US3750614 *Apr 27, 1972Aug 7, 1973SiraJet propulsion unit for boats
US3754399 *Apr 26, 1972Aug 28, 1973Yamaha Motor Co LtdExhaust gas purifying device for an outboard propulsion unit
US3911852 *Feb 20, 1974Oct 14, 1975Outboard Marine CorpWater jacketed exhaust relief system
US3967446 *Aug 26, 1974Jul 6, 1976Brunswick CorporationExhaust relief silencing apparatus for marine propulsion systems
US4014282 *Sep 4, 1975Mar 29, 1977Brunswick CorporationExhaust tube mounting apparatus for outboard motors
US4015429 *Sep 29, 1975Apr 5, 1977Ab Volvo PentaOutboard motor for reducing exhaust gas pollutants
US4036162 *May 11, 1976Jul 19, 1977Outboard Marine CorporationMarine propulsion device having increased reverse thrust
US4145988 *Apr 11, 1977Mar 27, 1979Yamaha Hatsudoki Kabushiki KaishaExhaust system for outboard marine propulsion unit
US4303401 *Feb 22, 1980Dec 1, 1981Yamaha Hatsudoki Kabushiki KaishaSuspension means for outboard engines
US4350010 *Apr 10, 1980Sep 21, 1982Yamaha Hatsudoki Kabushiki KaishaExhaust system for an outboard engine
US4354849 *Sep 17, 1979Oct 19, 1982Yamaha Hatsudoki Kabushiki KaishaExhaust gas discharge and cooling means for outboard engines
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US4687450 *Sep 22, 1986Aug 18, 1987Bland Gerald FMarine propulsion device exhaust system
US4795383 *Jun 4, 1987Jan 3, 1989Outboard Marine CorporationMarine propulsion device low-speed exhaust system
US4799905 *Jun 12, 1987Jan 24, 1989Outboard Marine CorporationWater jacketed exhaust relief system for marine propulsion devices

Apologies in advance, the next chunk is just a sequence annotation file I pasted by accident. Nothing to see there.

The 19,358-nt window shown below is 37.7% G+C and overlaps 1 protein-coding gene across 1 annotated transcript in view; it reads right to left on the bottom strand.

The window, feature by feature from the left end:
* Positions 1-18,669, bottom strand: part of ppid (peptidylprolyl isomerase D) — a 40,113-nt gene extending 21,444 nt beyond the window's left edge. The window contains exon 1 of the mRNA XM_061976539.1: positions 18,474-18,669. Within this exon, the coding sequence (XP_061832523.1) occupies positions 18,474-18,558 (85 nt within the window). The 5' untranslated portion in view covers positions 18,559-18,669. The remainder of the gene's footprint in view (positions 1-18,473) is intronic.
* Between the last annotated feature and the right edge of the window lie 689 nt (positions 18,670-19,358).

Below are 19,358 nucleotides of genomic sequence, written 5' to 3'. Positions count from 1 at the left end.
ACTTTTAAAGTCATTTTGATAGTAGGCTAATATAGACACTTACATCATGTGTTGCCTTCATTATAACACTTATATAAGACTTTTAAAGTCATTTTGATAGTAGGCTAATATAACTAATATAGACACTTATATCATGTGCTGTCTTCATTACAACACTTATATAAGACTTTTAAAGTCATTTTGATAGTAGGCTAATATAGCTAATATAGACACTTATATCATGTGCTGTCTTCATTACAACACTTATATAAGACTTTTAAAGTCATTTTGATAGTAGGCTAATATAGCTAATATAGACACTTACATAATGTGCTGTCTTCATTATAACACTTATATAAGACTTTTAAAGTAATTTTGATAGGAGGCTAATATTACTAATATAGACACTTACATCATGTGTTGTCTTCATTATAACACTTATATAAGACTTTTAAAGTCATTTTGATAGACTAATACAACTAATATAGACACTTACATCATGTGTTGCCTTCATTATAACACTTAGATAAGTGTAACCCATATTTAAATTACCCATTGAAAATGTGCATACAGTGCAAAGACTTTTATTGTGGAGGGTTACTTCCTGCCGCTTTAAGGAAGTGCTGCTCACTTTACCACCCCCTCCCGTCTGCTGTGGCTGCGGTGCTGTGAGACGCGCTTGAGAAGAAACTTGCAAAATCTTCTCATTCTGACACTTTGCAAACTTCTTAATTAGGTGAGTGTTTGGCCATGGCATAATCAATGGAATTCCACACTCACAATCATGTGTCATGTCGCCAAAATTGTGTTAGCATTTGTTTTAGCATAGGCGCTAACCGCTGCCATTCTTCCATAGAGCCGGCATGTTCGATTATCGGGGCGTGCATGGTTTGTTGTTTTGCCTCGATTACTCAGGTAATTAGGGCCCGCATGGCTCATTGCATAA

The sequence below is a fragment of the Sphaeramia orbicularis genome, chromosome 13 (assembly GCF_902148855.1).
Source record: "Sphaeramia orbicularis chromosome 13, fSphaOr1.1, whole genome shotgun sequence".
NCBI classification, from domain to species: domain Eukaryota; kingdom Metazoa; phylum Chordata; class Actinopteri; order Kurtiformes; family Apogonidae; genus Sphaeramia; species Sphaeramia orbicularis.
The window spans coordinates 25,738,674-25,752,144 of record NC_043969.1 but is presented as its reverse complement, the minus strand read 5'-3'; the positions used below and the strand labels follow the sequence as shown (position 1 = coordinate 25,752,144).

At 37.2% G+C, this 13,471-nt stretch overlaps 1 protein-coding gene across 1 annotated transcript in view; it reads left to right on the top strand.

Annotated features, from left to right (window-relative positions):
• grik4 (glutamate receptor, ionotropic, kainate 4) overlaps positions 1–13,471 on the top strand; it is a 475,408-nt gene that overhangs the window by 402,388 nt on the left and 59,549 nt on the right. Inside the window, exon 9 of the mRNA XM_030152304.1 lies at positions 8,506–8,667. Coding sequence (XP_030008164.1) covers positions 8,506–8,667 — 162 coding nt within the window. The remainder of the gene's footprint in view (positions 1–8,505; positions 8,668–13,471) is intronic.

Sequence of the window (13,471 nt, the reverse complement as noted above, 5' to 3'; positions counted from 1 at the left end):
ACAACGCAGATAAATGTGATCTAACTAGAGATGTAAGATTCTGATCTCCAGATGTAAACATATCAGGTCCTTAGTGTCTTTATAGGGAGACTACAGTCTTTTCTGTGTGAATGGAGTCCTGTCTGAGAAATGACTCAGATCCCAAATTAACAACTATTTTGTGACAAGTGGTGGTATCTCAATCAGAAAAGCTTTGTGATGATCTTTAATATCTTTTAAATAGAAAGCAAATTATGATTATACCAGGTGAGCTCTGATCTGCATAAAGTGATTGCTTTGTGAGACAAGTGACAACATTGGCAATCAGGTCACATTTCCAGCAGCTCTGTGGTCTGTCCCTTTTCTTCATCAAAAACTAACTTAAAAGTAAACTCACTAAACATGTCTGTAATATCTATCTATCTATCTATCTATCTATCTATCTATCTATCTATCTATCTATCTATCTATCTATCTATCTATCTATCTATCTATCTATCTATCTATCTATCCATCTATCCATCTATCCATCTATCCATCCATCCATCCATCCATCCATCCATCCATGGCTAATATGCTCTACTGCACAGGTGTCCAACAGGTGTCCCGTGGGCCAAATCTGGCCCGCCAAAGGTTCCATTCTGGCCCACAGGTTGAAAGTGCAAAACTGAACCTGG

US4836152 *Feb 19, 1988Jun 6, 1989Brunswick CorporationExhaust heated crankcase for 2-cycle marine engine
US4861296 *Dec 23, 1987Aug 29, 1989Outboard Marine CorporationMarine propulsion device exhaust system
US4900282 *Oct 13, 1987Feb 13, 1990Sanshin Kogyo Kabushiki KaishaExhaust gas purifying device for marine engine
US4906214 *Oct 7, 1987Mar 6, 1990Outboard Marine CorporationMarine propulsion device low-speed exhaust system
US4940435 *Apr 20, 1988Jul 10, 1990Outboard Marine CorporationMarine propulsion device
US4950191 *Jan 25, 1988Aug 21, 1990Outboard Marine CorporationWater jacketed exhaust relief system for marine propulsion devices
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US4983135 *Oct 11, 1988Jan 8, 1991Brunswick CorporationApparatus and method for cooling exhaust in an outboard marine propulsion system
US5041036 *Mar 12, 1990Aug 20, 1991Outboard Marine CorporationIdle exhaust gas relief arrangement for outboard motor
US5112260 *Dec 17, 1990May 12, 1992Outboard Marine CorporationMarine propulsion device exhaust system
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US6634913Jun 11, 2002Oct 21, 2003Yamaha Marine Kabushiki KaishaCooling arrangement for outboard motor
US6752673Jun 11, 2002Jun 22, 2004Yamaha Marine Kabushiki KaishaCooling arrangement for outboard motor
US7001231 *Oct 11, 2004Feb 21, 2006Brunswick CorporationDual water injector for primary and idle relief exhaust passages
US7984684Oct 6, 2006Jul 26, 2011Mitja Victor HinderksMarine hulls and drives
US9376191Jun 27, 2014Jun 28, 2016Brunswick CorporationOutboard motor with lightweight midsection housing
US9545985Jun 21, 2016Jan 17, 2017Brian ProvostOutboard-motor closed-loop cooler system method
US9580159Jun 21, 2016Feb 28, 2017Brian ProvostOutboard-motor closed-loop cooler system apparatus
US20080141921 *Oct 6, 2006Jun 19, 2008Mitja Victor HinderksReciprocating devices
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Classifications
U.S. Classification440/75, 440/88.00R, 440/89.00R, 440/89.00J, 60/310, 440/89.00C, 440/89.00D, 440/89.00A, 440/88.00K, 440/88.00J
International ClassificationB63H20/26, B63H20/00
Cooperative ClassificationB63H20/245
European ClassificationB63H20/24B